NEW YORK (FOX 5 NEWS) - Stephen Ruth was heated and demanding change. Ruth, also known as Red Light Robin Hood for his stunt tampering with red light cameras earlier this year, spoke before the Suffolk County Legislature Tuesday. He argued the cameras do more harm than good.
"Remove the cameras; abandon the program. Lives have been lost," he yelled at lawmakers. "The county hid behind the facade of safety and when they didn't make the revenue the decided to shorten the yellow lights."
This is the latest theory behind the red light camera program that now has some lawmakers questioning inconsistencies.
"Red light cameras were intended for a safety issue," said Legislator Kevin McCaffrey. "We're finding out more and more that may not be the case now. It's becoming more of a money grab than a safety issue."
Hector Gavilla, who is against the program, found what he says is the county's contract with Xerox, the company that maintains the cameras. According to Gavilla, the contract has a minimum number of tickets required. If 25 tickets aren't issued in a 16-hour period, the county will need to pay.
"Suffolk County is giving Xerox full authority to run this entire procedure," he said.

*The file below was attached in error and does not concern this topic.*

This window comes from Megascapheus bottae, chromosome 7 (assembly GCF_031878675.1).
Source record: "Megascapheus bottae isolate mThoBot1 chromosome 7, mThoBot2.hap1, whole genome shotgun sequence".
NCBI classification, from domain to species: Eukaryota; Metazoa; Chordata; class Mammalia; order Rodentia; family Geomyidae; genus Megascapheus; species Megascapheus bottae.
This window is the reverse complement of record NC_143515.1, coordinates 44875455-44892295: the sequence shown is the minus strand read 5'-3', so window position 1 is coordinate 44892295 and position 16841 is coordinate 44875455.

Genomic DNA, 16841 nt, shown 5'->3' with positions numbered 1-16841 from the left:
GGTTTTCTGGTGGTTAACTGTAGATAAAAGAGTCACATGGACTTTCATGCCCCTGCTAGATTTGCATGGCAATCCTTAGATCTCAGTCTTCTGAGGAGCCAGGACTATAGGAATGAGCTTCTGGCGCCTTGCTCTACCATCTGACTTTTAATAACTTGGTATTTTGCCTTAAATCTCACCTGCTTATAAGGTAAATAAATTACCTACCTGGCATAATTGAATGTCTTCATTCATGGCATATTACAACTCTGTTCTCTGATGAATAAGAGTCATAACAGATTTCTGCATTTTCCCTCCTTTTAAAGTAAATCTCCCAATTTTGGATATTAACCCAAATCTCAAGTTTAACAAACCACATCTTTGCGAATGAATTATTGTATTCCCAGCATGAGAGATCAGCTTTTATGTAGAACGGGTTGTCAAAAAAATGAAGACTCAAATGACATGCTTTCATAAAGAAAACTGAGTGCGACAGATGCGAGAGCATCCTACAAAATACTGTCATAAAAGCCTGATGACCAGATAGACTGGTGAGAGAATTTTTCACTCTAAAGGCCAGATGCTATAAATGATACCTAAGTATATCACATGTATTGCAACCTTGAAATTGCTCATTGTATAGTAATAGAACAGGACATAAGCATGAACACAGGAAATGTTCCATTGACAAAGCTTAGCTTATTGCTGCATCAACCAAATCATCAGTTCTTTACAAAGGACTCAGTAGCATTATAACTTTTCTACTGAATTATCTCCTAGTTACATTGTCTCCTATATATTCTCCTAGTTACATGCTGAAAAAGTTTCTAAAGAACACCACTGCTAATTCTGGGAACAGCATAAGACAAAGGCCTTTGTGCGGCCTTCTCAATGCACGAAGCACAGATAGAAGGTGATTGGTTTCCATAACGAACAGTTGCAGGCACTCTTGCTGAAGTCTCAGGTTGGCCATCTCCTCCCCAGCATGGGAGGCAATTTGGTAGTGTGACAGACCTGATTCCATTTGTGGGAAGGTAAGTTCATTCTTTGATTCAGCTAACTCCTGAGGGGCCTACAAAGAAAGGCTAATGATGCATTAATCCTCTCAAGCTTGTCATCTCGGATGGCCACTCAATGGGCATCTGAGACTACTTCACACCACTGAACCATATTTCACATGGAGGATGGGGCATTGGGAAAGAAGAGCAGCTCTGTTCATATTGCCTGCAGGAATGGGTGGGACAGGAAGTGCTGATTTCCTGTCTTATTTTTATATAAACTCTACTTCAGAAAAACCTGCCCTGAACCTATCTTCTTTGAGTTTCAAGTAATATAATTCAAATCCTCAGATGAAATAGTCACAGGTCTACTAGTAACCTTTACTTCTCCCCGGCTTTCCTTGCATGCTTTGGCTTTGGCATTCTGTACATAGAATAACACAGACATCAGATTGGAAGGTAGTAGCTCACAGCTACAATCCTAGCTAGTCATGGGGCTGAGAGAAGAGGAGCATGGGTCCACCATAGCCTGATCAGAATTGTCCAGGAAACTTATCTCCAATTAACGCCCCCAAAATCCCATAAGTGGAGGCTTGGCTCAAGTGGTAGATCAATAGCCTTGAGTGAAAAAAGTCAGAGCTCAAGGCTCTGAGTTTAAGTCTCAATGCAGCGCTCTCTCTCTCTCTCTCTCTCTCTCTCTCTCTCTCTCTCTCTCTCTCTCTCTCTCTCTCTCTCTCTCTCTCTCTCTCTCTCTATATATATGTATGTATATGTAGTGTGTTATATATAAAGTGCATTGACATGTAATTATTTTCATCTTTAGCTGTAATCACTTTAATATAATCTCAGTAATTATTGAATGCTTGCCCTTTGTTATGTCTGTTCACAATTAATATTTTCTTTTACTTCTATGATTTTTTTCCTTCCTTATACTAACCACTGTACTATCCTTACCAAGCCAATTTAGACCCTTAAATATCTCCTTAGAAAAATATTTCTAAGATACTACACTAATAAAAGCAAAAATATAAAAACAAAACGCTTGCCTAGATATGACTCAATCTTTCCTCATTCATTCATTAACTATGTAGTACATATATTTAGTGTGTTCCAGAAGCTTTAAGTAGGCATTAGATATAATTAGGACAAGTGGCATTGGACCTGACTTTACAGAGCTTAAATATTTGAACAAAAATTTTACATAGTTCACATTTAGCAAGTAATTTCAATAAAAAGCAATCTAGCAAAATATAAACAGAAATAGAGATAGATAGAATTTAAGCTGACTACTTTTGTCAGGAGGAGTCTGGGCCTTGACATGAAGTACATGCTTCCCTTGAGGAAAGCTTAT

But for their part, Suffolk County officials said that while timing varies with each location, it has to do with New York State Department of Transportation guidelines, including the posted speed limit on each road and its capacity. The county insists there is no quota.
"This is really just part of the contract that was set up with the contractor so that they could recoup some of their finances because of the fact that they've had heavy investment of putting all these cameras in," said Commissioner Gilbert Anderson of the Public Works Department.
"You know what? If you don't break the law you won't get a ticket," said Alexander Strauss, of Miller Place, who also testified at the hearing and was the only member of the public supporting the cameras. "If you don't go through a red light, you won't get a ticket."
According to Suffolk County, last year rear-end accidents and the number of accidents involving injuries were both down 10 percent.